Forum for Science, Industry and Business

Sponsored by:     3M 
Search our Site:

 

Peaches, plums, nectarines give obesity, diabetes slim chance

19.06.2012
Peaches, plums and nectarines have bioactive compounds that can potentially fight-off obesity-related diabetes and cardiovascular disease, according to new studies by Texas AgriLife Research.

The study, which will be presented at the American Chemical Society in Philadelphia next August, showed that the compounds in stone fruits could be a weapon against "metabolic syndrome," in which obesity and inflammation lead to serious health issues, according to Dr. Luis Cisneros-Zevallos, AgriLife Research food scientist.

"In recent years obesity has become a major concern in society due to the health problems associated to it," said Cisneros-Zevallos, who also is an associate professor at Texas A&M University. "In the U.S., statistics show that around 30 percent of the population is overweight or obese, and these cases are increasing every year in alarming numbers."

While he acknowledged that lifestyle, genetic predisposition and diet play a major role in one's tendency toward obesity, "the major concern about obesity is the associated disease known as metabolic syndrome.

"Our studies have shown that stone fruits – peaches, plums and nectarines – have bioactive compounds that can potentially fight the syndrome," Cisneros-Zevallos said. "Our work indicates that phenolic compounds present in these fruits have anti-obesity, anti-inflammatory and anti-diabetic properties in different cell lines and may also reduce the oxidation of bad cholesterol LDL which is associated to cardiovascular disease."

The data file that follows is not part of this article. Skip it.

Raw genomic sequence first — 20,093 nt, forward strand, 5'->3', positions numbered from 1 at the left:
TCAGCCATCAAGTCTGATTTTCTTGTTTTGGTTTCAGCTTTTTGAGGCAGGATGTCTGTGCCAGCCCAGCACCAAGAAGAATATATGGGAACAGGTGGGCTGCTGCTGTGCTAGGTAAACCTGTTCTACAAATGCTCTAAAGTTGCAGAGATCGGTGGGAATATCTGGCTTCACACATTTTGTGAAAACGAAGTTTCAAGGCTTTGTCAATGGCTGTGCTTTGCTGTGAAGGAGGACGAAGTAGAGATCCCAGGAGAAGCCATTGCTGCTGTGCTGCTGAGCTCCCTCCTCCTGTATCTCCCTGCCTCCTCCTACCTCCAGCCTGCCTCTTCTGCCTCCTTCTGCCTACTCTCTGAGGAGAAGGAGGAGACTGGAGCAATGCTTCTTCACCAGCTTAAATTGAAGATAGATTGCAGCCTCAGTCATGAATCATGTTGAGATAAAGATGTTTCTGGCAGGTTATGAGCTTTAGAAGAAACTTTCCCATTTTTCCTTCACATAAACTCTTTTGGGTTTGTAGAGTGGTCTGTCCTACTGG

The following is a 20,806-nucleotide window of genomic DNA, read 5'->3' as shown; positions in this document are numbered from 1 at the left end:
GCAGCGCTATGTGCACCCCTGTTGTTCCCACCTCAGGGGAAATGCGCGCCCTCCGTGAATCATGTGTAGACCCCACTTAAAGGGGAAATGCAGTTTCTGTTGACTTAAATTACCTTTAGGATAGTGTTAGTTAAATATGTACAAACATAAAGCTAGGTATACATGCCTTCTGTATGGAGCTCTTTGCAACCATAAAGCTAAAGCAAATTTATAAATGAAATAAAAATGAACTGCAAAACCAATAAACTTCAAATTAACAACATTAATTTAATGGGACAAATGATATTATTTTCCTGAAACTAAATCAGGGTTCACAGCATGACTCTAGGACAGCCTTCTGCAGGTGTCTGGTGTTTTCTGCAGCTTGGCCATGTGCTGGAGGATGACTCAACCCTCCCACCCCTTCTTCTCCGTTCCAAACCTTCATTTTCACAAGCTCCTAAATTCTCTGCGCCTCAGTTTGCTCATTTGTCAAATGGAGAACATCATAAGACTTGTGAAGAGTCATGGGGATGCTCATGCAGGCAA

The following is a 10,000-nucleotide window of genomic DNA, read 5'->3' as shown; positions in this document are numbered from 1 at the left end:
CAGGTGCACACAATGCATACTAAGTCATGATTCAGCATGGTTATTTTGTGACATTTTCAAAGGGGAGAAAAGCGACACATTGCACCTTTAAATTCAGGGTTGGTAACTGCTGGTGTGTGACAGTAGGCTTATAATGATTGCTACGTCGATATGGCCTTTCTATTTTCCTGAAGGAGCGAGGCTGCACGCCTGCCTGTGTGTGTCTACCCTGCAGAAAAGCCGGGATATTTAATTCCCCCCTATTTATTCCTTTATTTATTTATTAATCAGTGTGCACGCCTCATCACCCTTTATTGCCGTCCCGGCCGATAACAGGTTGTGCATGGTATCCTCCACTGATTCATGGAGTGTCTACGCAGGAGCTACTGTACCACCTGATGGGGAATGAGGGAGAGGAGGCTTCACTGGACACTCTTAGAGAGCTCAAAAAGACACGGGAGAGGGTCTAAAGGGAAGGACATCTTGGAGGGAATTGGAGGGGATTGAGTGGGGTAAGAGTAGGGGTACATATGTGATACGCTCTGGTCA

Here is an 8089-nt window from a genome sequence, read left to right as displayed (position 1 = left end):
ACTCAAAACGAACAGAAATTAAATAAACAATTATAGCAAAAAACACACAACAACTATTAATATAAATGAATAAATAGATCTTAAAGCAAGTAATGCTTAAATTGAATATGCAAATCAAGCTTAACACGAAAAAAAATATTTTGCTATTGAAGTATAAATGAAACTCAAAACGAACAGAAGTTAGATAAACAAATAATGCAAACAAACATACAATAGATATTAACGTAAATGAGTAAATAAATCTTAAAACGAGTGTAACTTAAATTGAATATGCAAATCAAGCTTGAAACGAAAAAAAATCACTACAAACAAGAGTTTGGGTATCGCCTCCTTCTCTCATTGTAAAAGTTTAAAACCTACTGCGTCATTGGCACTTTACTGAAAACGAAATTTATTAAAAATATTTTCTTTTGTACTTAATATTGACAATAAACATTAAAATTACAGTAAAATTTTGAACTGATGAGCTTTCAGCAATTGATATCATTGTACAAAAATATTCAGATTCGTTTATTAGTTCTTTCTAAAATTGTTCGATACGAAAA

What is unique to these fruits, he said, is that their mixture of the bioactive compounds work simultaneously within the different components of the disease.

"Our work shows that the four major phenolic groups – anthocyanins, clorogenic acids, quercetin derivatives and catechins – work on different cells – fat cells, macrophages and vascular endothelial cells," he explained. "They modulate different expressions of genes and proteins depending on the type of compound.

"However, at the same time, all of them are working simultaneously in different fronts against the components of the disease, including obesity, inflammation, diabetes and cardiovascular disease," he explained.